What’s happening during the last 4 to 6 weeks of pregnancy? Seventy (70) percent of fetal growth occurs during the last 4 to 6 weeks of pregnancy. Most of the female’s mammary (udder) growth is occurring during this period. At the same time, rumen capacity is decreasing. The result is the need for increased nutrition, usually a more nutrient-dense diet. During late gestation is the time when energy is most likely to be deficient. Extra nutrition is needed to support fetal growth, especially if the female is carrying multiple fetuses. Extra feed is needed to support mammary development and ensure a plentiful milk supply. Proper nutrition will help to prevent the occurrence of pregnancy toxemia (ketosis) and milk fever. It will ensure the birth of strong, healthy offspring of moderate birth weight. Birth weight is highly correlated to lamb and kid survival, with low and high birth weight offspring usually experiencing the highest mortality.
Nutrition & Health Care
The level of nutrients required will depend upon the age and weight of the pregnant female and her expected level of production, i.e., single, twins, or triplets. To meet the increased energy needs during this period, it is usually necessary to feed concentrates (grain). In addition, if forage quality is low, it will be necessary to provide a supplemental source of protein and calcium.
Selenium and vitamin E are critical nutrients during the late gestation period. Low levels of selenium (Se) have been associated with poor reproductive performance and retained placentas. Selenium is passed from the placenta to the fetus(es) during late gestation. Selenium supplementation will aid in the prevention of white muscle disease. Free choice mineral mixes usually provide adequate selenium to pregnant ewes and does. Be sure to feed mineral mixes that have been specifically formulated for sheep and/or goats. Flocks/herds with a history of selenium deficiency should add selenium to the grain mix. Free choice minerals do not always ensure adequate intake. Selenium may be provided via injections, but supplementation is cheaper and safer. There is a narrow range between selenium requirements and toxic levels.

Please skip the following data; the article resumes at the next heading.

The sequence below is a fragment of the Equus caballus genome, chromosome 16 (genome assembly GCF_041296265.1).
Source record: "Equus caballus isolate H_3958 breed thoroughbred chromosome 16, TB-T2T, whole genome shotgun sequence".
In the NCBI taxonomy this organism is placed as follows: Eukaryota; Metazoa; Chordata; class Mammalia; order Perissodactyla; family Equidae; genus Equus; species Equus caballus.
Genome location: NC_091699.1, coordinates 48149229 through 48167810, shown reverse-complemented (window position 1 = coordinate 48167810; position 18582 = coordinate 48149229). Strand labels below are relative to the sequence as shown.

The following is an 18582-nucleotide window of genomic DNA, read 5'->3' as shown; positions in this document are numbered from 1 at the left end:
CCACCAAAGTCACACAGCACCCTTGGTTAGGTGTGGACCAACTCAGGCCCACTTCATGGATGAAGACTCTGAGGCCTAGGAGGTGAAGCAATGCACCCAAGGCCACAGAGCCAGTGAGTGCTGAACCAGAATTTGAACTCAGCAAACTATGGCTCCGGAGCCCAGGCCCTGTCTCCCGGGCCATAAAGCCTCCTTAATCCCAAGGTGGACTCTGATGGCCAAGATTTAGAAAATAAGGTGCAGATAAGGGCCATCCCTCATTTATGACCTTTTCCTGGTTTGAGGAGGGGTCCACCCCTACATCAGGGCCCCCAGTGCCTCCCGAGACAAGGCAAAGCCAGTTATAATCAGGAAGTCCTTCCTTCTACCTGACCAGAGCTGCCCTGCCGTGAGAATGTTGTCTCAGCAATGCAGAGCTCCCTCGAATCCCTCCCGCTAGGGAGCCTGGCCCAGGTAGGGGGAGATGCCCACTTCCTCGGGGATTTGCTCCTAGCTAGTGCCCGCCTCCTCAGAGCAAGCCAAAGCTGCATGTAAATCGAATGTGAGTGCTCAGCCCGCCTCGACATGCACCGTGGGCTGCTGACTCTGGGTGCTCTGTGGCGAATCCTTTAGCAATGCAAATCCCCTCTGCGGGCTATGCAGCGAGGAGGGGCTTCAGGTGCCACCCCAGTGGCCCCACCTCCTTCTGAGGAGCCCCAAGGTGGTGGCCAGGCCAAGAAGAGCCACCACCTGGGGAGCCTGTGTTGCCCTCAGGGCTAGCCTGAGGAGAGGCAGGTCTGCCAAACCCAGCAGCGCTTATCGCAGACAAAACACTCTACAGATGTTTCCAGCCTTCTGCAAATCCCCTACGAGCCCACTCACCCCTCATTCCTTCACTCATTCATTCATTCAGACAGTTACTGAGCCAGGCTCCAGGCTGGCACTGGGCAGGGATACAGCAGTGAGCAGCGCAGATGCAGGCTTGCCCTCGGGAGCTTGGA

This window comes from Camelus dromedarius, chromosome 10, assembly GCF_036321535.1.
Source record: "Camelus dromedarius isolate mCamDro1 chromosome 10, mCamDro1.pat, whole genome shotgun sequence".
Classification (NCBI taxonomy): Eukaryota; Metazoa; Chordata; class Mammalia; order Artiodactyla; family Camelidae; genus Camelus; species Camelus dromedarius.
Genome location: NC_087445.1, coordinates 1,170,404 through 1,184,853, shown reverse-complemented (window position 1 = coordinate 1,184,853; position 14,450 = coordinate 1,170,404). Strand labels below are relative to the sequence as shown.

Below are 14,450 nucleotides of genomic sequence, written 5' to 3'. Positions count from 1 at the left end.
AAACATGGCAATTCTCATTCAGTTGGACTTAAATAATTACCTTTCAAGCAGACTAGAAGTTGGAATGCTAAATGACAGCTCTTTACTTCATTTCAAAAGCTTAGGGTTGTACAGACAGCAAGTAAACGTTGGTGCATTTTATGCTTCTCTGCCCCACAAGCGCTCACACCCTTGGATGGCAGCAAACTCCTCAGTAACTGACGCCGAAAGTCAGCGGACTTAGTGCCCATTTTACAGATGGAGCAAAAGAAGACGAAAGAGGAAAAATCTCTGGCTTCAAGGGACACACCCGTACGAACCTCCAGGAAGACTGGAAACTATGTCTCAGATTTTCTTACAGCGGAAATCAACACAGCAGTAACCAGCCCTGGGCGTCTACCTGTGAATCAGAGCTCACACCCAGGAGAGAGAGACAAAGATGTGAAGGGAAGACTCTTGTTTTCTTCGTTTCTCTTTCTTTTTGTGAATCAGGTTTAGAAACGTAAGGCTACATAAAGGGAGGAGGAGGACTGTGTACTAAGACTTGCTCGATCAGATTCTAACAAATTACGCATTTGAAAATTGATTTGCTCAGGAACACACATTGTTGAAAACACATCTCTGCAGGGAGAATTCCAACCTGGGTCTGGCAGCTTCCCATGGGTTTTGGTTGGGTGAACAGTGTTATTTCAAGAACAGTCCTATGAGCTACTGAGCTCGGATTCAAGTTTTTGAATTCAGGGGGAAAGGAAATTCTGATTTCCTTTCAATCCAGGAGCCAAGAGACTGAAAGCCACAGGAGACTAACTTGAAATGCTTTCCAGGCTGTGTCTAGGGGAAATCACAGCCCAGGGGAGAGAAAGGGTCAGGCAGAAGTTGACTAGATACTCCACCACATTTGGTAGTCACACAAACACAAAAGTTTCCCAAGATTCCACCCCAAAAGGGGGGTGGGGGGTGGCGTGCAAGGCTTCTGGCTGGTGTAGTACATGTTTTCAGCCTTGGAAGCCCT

Pregnant ewes and does should be vaccinated for clostridial diseases (usually clostridium perfringins type C & D and tetanus) approximately one-month prior parturition. Vaccinated females will pass antibodies in their colostrum to their newborn lambs/kids. Females that have never been vaccinated or whose vaccination status is unknown will require two vaccinations at least 2 weeks a part. Males should be vaccinated at the same time, so they are not forgotten.
The most important time evaluate the need to deworm a ewe or doe is prior to parturition. This is because pregnant and lactating ewes/does suffer a temporary loss in immunity (because of hormonal changes) that results in a “periparturient rise” in worm eggs. Deworming with an effective anthelmintic will help the ewe/doe expel the worms and will reduce the exposure of newborn lambs and kids to worm larvae. It will reduce the worm burden when the ewes/does are turned out to pasture in the spring. Deworming can be done at the same time as CD-T vaccinations. An alternative to deworming the flock is to increase the level of protein in the diet. Protein supplementation has been shown to decrease fecal egg counts in peri-parturient ewes.
Provided by Susan Schoenian, Sheep and Goat Specialist Western Maryland Research & Education Center University of Maryland Extension.
Did You Know?
The byproducts from sheep are used in everyday goods throughout the World. After reading through this list, you may want to stop and thank your local sheep producer. It is likely that a product you just used was provided by a sheep.
Sausage Casings, Instrument Strings, Surgical Sutures, Tennis Racquet Strings
Bones, Horns and Hooves
Syringes, Gelatin Desserts, Rose Food, Piano Keys, Marshmallows, Potted Meats, Pet Food Ingredients, Bandage Strips, Bone Charcoal Pencils, Gelatin Capsules, Adhesive Tape, Phonograph Records, Combs, Toothbrushes, Buttons, Bone Meal, Emery Boards, Ice Cream, Laminated Wood Products, Horn and Bone Handles, Collagen and Bone for Plastic Surgery, Bone China, Wallpaper and Wallpaper Paste, Dog Biscuits, Steel Ball Bearings, Malts and Shakes, Fertilizer, Neatsfoot Oil, Adhesives, Bone Charcoal for High Grade Steel, Plywood and Paneling, Shampoo and Conditioner, Dice, Collagen, Cold Cream, Crochet Needles, Cellophane Wrap and Tape, Glycerin, Photographic Film
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